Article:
Updated Feb 20, 2016
Nothing will more quickly falsify a sport touring motorcycle enthusiast’s smile faster than a northern winter’s seasonal entrance. Here we are, fully honed from our travels during the warmer months, only to place the entire riding year’s newfound knowledge under the same protective cover as our favorite two wheeler. Heated motorcycle clothing in the form of gloves, vests and socks along with static installations such as heated grips and seats are all viable solutions.
The thing is, they’re even more useful during the warm season! When that first beautiful spring weekend comes along, most of us have already set aside time to enjoy it. Waking up early for what’s expected to be a high of 65 degrees, we wheel the bike out of the garage only to be blasted in the face by a 45 degree chill that won’t secede until later in the day. Yes, the sun will warm up by noon but we’re leaving now, I say! Now!
Summer’s no different. No matter how hot the afternoon, dry cold fronts can stalk a sunset. Wouldn’t it be nice to simply push a button or flip a switch and immediately feel our core temperature begin to find it’s balance? That’s pretty much the consensus around here and enough reason to put elaborate focus on the matter so first and foremost, let’s figure out how much heat is enough to sufficiently keep up with our surrounding environment.
Originally thinking heated grips to be enough, I've found that weather below 45 degrees leaves my hands toasted on one side and frozen on the other.
One key factor is body type. I myself tend to run pretty hot but even then I find that my gloves aren’t enough to keep my fingers warm at certain speeds/temps. Again, this is all weather dependent but once that thermometer drops below the 45 degree mark my appendages go numb.
If you’re on a budget or simply looking for a non-electrical solution, you might consider a box of charcoal hand and foot warmers. People underestimate how effective these things are. One on top of each hand as well as under the palms will getcha’ cookin’.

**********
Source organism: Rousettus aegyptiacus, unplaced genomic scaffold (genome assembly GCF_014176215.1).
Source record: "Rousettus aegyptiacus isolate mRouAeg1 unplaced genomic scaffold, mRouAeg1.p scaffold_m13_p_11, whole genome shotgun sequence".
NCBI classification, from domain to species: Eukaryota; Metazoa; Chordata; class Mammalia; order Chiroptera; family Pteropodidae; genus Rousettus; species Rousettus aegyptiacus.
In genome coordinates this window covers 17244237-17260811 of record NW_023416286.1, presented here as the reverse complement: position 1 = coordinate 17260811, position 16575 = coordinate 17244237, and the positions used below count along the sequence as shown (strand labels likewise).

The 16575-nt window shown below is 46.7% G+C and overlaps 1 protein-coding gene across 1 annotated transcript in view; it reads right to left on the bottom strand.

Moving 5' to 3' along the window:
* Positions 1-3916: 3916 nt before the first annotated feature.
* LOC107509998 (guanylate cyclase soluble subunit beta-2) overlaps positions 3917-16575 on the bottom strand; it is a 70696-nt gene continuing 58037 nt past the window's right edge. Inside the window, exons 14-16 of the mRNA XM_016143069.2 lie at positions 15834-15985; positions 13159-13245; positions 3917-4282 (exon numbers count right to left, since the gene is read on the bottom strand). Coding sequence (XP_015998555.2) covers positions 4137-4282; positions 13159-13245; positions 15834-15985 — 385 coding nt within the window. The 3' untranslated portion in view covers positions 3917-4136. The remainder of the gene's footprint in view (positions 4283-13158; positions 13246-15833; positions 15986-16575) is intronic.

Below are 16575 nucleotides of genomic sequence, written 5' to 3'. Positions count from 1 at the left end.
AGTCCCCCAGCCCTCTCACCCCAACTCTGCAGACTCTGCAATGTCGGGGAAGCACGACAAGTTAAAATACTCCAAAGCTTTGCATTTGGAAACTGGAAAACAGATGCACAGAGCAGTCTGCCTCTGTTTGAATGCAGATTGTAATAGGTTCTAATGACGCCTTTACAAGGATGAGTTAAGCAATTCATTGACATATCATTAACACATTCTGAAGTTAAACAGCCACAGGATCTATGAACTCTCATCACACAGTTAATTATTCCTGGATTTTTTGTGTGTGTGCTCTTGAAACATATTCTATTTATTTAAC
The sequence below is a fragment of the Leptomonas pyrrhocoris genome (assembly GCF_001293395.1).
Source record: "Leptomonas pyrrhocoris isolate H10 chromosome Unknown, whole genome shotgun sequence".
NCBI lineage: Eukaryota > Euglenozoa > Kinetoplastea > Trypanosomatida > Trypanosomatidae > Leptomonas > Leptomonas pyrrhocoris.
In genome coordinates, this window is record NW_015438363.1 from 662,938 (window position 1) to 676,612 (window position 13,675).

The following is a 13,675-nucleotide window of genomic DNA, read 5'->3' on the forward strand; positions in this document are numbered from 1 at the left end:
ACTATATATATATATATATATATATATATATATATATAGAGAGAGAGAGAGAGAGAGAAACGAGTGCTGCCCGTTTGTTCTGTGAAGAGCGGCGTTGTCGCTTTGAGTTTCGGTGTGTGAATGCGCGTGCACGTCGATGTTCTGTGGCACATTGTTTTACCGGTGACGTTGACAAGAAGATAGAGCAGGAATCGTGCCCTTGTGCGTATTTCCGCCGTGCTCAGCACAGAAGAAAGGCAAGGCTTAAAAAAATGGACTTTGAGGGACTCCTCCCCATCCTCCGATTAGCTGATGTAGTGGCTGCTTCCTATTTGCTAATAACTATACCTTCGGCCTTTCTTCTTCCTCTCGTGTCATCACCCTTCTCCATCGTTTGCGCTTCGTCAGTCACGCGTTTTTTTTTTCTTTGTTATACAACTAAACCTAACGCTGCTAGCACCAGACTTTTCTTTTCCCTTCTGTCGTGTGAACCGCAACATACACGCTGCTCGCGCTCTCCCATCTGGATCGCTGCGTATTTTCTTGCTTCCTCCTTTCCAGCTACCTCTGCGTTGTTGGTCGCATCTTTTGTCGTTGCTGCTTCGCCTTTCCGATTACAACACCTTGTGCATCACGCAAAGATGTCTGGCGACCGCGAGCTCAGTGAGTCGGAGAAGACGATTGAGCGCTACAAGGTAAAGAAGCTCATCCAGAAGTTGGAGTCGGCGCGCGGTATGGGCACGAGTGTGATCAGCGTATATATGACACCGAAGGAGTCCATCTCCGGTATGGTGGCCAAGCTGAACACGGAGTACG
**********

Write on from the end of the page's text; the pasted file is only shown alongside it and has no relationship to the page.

For tolerably brisk riding (45+ degrees), heated grips may suffice. We’ve installed both Hot Grips and Symtec Heat Demons, the second of the two being preferred for their price tag and ease of use. While heated grips do require a bit of technical know-how, they’re certainly convenient when sudden temperature changes take hold. Feeling the bite? Reach down and choose between hi/lo.
Originally thinking that heated grips would be enough, I soon found that any weather below 45 degrees left my hands toasted on one side and frozen on the other. Having since bought my wife a pair of Venture heated glove liners, I’m of the opinion that a combination of the two is likely the best approach. Heated grips keep your palms warm whereas heated glove liners gently toast the front side of your fingers.
With a pair of well insulated winter riding gloves, this combination does an excellent job. Still, there’s a lot more to being comfortable during a cold day’s ride than just warming our hands. For example, what if we’d like to heat our feet and torso?
In my first year of riding, I didn’t care how cold it was. My excitement about motorcycles kept me warm through the worst of it. Even though I still have the same love for riding today as I did then, I now know that riding in even mildly low temps can fast become a bad experience.
Our trifecta investment for tackling cool to cold weather riding exists in the form of daisy chained attire. In addition to heated glove liners, Venture also offers a heated vest that’s compatible with Firstgear’s heated socks. After installing their power control’s included coax-to-battery ring connector, each individual heating component can be connected seamlessly in phase. That’s one power connection, one temperature controller and three heated components operating in unison.
Note: You’ll want to itemize and order whichever adapters/extensions work best with your setup.
I’ll cap the above avalanche of possibilities with yet another that’s still somewhat foreign to me. A friend and I swapped bikes for one leg of a recent group ride. From the start, I thought I’d had a personal accident in my pants but as it turns out, BMW offers heated seats on their flagship sport touring R1200RT. This got me curious as to wether or not anyone makes a universal heated motorcycle seat insert. As one might expect, They do!
To conclude things, understanding which products on the market will best benefit your cool to cold weather motorcycle riding experience starts with simple self awareness. Whether you’re going for a short cruise along the California coastline after dark or defiantly battling a Wisconsin winter’s cabin fever, some combination of the items on this page can dial in a comfortable journey. My advice? Go for the trifecta (heated glove liners, heated vest and heated socks).
What Heated Gear Do You Use While Riding?
There are a lot of great heated products out there. Which do you prefer most? What do you like about them and why? Your input is invited. Post an article!